Posted in Internet of Things

Context

Making the Case for Surprise Minimization

By Jedidiah Bracy, CIPP/US, CIPP/E

Facebook made headlines this week—for a positive reason, this time—by announcing a new set of privacy controls to help users understand with whom they are communicating. Last month, at the IAPP Global Privacy Summit, Facebook CPO Erin Egan foreshadowed this roll out by exclaiming, “If people are surprised, that’s not good for me.”

What did she mean, exactly?

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Opinion

Wearable Technology: The Prophecy of Marty McFly and Dick Tracy

By Todd B. Ruback, CIPP/US, CIPP/E, CIPP/IT

Little did I realize when I watched Back to the Future II all those years ago that it would be a prophetic movie. Do you remember the scene where Marty McFly puts on his self-lacing shoes?  He just slipped his feet into the shoes and they laced themselves up. Believe it or not, I hear that 2015 will be the year that “power laces” hit the market. Wearable technology, anticipated way back in 1980 by none other than Marty McFly, is here and its about to get even more interesting. You may also remember that “wearables” were touted long before Marty McFly by none other than the Dick Tracy! He had the very first smartwatch that doubled as a walkie-talkie. Tracy, like McFly, was way ahead of his time because smartwatches are now here, and they are very cool.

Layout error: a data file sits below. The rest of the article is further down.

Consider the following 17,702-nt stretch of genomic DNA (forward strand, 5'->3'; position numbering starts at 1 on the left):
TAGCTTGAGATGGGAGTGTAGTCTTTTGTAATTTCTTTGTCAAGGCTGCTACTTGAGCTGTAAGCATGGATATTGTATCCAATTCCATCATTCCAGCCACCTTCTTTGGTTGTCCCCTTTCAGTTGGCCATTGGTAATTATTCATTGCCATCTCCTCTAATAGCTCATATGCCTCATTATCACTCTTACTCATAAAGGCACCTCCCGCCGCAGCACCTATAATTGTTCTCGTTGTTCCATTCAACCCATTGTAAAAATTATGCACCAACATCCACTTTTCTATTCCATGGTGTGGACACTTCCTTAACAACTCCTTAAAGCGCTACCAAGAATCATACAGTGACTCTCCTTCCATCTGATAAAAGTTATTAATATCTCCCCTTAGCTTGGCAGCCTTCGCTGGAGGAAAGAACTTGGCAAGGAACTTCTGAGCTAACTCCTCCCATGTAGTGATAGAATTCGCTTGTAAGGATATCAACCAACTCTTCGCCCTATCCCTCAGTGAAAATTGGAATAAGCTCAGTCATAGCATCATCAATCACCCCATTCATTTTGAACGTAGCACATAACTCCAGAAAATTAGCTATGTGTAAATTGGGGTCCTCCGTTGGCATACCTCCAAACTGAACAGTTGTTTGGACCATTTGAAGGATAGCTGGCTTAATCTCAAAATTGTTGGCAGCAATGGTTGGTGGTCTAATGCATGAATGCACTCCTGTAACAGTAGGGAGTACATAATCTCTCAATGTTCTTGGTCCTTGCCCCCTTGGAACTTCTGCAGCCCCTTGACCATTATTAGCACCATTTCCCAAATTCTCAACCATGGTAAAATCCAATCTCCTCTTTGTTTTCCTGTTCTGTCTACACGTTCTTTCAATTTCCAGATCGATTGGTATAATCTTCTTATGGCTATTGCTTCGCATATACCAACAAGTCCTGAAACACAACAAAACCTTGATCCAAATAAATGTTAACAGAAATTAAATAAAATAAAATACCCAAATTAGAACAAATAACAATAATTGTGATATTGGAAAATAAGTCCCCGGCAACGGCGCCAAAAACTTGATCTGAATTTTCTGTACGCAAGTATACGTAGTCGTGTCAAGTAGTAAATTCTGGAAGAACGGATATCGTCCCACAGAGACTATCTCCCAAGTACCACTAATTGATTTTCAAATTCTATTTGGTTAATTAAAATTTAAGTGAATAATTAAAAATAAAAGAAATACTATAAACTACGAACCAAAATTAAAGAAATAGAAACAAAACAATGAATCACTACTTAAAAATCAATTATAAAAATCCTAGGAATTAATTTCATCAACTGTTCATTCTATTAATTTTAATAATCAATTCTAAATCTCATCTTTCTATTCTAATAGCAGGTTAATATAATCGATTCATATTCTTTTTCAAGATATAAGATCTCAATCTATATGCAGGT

More from Todd B. Ruback

Opinion

Addressing the Challenges of the Internet of Things: An EU Perspective

By Brian Davidson, CIPP/E

Recent news that smart fridge software was hacked to send out spam is the latest example of the ineluctable opportunities and challenges presented by the Internet of Things (IoT).

The intrusiveness of IoT technologies and their potential to collect unlimited amounts of data on users’ daily habits brings with it serious privacy concerns. As European regulators grapple with the challenges and complexities of formulating a technology-neutral Data Protection Regulation, the difficulties of applying “traditional” concepts such as consent, purpose limitation, transparency, data deletion, accountability and security to the data processing activities carried out by an “Internet-ready” kitchen appliance become readily apparent.

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Opinion

The Privacy Pro’s Guide to the Internet of Things

By Eduardo Ustaran, CIPP/E

Recent stories about smart fridges being hacked, cars knowing our intimate secrets and energy companies predicting what we are having for dinner—OK, I made that one up—highlight the fascinating challenges that the Internet of Things (IoT) is set to bring. More fascinating, however, is the fact that addressing and successfully dealing with these challenges in a way that the opportunities are fully realised at the same time that our privacy is properly safeguarded rests with today’s and tomorrow’s privacy professionals.

The privacy issues raised by the IoT will test our skills in the same way that more traditional Internet uses have been challenging our professional ability to identify risks, assess their likely impact and deploy practical solutions for everyone’s benefit. Here are some tips on how we may be able to handle the IoT revolution.